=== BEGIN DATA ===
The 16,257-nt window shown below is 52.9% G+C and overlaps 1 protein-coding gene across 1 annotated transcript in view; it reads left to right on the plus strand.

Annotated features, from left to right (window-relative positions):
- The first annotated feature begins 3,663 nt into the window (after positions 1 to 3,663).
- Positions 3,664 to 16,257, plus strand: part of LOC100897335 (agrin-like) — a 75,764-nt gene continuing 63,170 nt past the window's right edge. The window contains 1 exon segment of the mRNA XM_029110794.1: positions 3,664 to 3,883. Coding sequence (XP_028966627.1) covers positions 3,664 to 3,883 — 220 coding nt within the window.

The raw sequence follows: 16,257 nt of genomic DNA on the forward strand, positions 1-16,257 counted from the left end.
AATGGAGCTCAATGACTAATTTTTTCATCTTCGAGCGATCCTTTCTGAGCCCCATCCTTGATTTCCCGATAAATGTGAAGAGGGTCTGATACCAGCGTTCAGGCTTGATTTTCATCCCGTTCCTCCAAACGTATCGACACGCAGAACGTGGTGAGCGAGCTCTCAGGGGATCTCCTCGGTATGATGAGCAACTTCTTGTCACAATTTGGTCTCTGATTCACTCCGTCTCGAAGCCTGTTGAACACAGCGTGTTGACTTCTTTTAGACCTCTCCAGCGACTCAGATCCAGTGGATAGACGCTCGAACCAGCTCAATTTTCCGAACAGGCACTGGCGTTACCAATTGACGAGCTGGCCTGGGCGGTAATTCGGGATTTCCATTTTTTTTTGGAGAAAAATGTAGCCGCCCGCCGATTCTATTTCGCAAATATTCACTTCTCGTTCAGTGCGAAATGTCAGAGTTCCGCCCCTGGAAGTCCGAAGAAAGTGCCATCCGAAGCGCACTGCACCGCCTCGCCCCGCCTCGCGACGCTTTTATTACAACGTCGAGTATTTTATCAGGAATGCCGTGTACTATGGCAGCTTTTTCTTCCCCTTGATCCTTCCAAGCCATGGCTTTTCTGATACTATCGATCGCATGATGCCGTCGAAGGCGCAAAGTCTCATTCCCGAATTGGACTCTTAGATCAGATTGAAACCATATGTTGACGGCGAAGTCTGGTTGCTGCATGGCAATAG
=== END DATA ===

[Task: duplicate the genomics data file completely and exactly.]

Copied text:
The 16,257-nt window shown below is 52.9% G+C and overlaps 1 protein-coding gene across 1 annotated transcript in view; it reads left to right on the plus strand.

Annotated features, from left to right (window-relative positions):
- The first annotated feature begins 3,663 nt into the window (after positions 1 to 3,663).
- Positions 3,664 to 16,257, plus strand: part of LOC100897335 (agrin-like) — a 75,764-nt gene continuing 63,170 nt past the window's right edge. The window contains 1 exon segment of the mRNA XM_029110794.1: positions 3,664 to 3,883. Coding sequence (XP_028966627.1) covers positions 3,664 to 3,883 — 220 coding nt within the window.

The raw sequence follows: 16,257 nt of genomic DNA on the forward strand, positions 1-16,257 counted from the left end.
AATGGAGCTCAATGACTAATTTTTTCATCTTCGAGCGATCCTTTCTGAGCCCCATCCTTGATTTCCCGATAAATGTGAAGAGGGTCTGATACCAGCGTTCAGGCTTGATTTTCATCCCGTTCCTCCAAACGTATCGACACGCAGAACGTGGTGAGCGAGCTCTCAGGGGATCTCCTCGGTATGATGAGCAACTTCTTGTCACAATTTGGTCTCTGATTCACTCCGTCTCGAAGCCTGTTGAACACAGCGTGTTGACTTCTTTTAGACCTCTCCAGCGACTCAGATCCAGTGGATAGACGCTCGAACCAGCTCAATTTTCCGAACAGGCACTGGCGTTACCAATTGACGAGCTGGCCTGGGCGGTAATTCGGGATTTCCATTTTTTTTTGGAGAAAAATGTAGCCGCCCGCCGATTCTATTTCGCAAATATTCACTTCTCGTTCAGTGCGAAATGTCAGAGTTCCGCCCCTGGAAGTCCGAAGAAAGTGCCATCCGAAGCGCACTGCACCGCCTCGCCCCGCCTCGCGACGCTTTTATTACAACGTCGAGTATTTTATCAGGAATGCCGTGTACTATGGCAGCTTTTTCTTCCCCTTGATCCTTCCAAGCCATGGCTTTTCTGATACTATCGATCGCATGATGCCGTCGAAGGCGCAAAGTCTCATTCCCGAATTGGACTCTTAGATCAGATTGAAACCATATGTTGACGGCGAAGTCTGGTTGCTGCATGGCAATAG